When You’re A Girl Who Should Be A Boy

Run around with the other boys, play football and ride bikes with your shirts off in the summer. Think girls are gross and exclaim “eugh” when you see your parents kiss. Scowl at everyone who buys you something pink. Cry for hours when they try to force you into a dress. It’s a phase they say, she’ll grow out of it. She’ll grow out of it. Eventually they say you’re too old to be a tomboy, their patience wears thin. The boys don’t want a girl hanging around with them. The girls all think you’re strange. You don’t fit anywhere.

Get to high school, it’s a new start. You can do it right this time. Keep your head down, wear the right clothes, apply the correct make-up, do your work how they tell you. The teachers love you, you have enough friends, everyone thinks you are okay. Meet your parents’ expectations, work hard to be like your sister. Try and ignore that crying voice inside as you apply your lipstick and straighten your hair. Hang out with the right gang of girls. Kill time until you graduate. It’s fine, it’s an image, a picture that won’t crack. Pretend it’s real.

Things are going perfect but you stare at the boys coming out of the changing room with jealousy. You pretend it’s lust. Pretend you don’t want their body or hair. It’s desire, nothing more. Stop yourself from staring at your best friend and her beautiful blonde hair. There’s no attraction, there can’t be. If she found out, your mask of normality would shatter. You can’t have that. Pretend there’s nothing there, smile and joke along with them. Lust after boys and apply your make-up.

That’s when things go wrong. You can’t control it any more. You are certain she must feel the same way. You try to kiss her, desperate to touch those soft lips. She pushes you away, she calls you a dyke and tells everyone who’ll listen. Your friends are gone, the illusion is starting to crack.

The mocks and comments begin to start, you hide and cut and disappear. You try and fade into the background but it doesn’t work. You’re the dyke now. Dyke, faggot, gay, lesbian. Sprawled on your schoolbooks, shouted in hallways, spray-painted on your front door. You beg for it to pass but it doesn’t. You give up, find a group of friends who accept you. You smoke, drink, you cut, you fuck whoever you can, you snap. Your parents get scared when you don’t come home every night, they panic thinking they’ll find you in a ditch somewhere. You don’t care. Self-mutilation and the people you think are friends, they’re the ones who care.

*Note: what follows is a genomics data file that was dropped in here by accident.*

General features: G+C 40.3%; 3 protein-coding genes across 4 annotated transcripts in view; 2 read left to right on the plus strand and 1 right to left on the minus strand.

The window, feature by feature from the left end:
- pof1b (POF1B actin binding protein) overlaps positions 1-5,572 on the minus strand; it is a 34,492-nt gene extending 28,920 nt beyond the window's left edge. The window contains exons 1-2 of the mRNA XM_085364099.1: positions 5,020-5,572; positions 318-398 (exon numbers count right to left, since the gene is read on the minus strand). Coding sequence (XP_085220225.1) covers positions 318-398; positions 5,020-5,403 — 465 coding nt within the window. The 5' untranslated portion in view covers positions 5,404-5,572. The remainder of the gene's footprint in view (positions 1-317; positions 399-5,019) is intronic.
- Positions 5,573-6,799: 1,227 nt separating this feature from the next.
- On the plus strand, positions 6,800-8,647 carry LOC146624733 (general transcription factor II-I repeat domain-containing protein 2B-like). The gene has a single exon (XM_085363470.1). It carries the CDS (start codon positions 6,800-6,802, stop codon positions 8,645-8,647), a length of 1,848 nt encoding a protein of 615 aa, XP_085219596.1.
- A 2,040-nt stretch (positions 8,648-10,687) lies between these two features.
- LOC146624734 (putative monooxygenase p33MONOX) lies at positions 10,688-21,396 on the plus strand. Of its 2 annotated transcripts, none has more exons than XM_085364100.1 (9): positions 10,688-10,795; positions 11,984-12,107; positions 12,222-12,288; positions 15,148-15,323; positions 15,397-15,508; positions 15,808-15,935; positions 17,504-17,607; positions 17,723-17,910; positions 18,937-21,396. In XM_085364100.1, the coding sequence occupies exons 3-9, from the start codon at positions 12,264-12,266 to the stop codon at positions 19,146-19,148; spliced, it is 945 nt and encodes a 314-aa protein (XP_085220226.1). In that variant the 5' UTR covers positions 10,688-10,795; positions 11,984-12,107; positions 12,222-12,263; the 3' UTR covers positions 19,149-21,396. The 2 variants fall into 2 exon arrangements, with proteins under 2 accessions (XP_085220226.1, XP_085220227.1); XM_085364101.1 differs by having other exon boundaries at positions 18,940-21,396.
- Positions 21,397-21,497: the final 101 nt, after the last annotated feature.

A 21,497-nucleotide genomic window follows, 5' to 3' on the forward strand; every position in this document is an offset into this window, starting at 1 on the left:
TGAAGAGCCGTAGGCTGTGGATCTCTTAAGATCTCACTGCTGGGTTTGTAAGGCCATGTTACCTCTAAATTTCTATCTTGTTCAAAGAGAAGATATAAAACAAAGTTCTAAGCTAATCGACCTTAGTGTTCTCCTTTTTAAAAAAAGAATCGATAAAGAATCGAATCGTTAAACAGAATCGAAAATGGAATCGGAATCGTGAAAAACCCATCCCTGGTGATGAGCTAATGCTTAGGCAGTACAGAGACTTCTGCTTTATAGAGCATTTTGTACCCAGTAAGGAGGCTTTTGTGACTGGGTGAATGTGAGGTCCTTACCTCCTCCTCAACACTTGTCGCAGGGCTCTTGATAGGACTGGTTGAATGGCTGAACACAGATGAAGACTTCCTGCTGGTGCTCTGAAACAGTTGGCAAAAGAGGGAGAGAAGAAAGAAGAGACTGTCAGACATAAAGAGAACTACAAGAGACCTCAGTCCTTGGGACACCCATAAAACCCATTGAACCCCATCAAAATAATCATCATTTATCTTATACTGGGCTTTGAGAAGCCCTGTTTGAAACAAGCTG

A realisation comes after a particularly bad house party, they don’t even hold your hair back when you throw up. They leave you on the bathroom floor, unconscious after too much vodka. You wake up and wander home the next morning in a stolen jacket and blood-stained jeans. You’ll never find out where the blood came from. You’ll pull yourself together just in time to get the grades for university, you isolate yourself from everyone and feel slightly dead inside. Everyone says they’re proud of you, you don’t trust people any more. You just want to get out of this town.

It’s university when you realise what’s wrong. You knew a long time ago but it was a fantasy on the internet. Accounts under a male name, pretending you’re someone different. Not allowing anyone to know the real you. You slowly realise that is the real you. You stare at yourself in the mirror and try and figure out what you hate. It’s the weakness, the femininity. You cut your hair short and bind your chest, you buy clothes you like and stop shaving your legs. Your smile is real for the first time as you are someone new. The person who is you. You’re Elliot now. TC Mark

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  • Thought Catalog

    Reblogged this on and commented:
    To my friend,
    I do not know what you’re actually going through. Heck, I don’t even know if I would understand.
    Just please promise us that you’ll love yourself, no matter what.

    Because that is what’s most important. :)

  • Thought Catalog

    Reblogged this on paghunahuna.

  • http://thoughtcatalog.com/maddy-mckenna/2015/10/12-things-ive-learned-in-the-first-12-months-with-my-vagina/ 12 Things I’ve Learned In The First 12 Months With My Vagina | Thought Catalog

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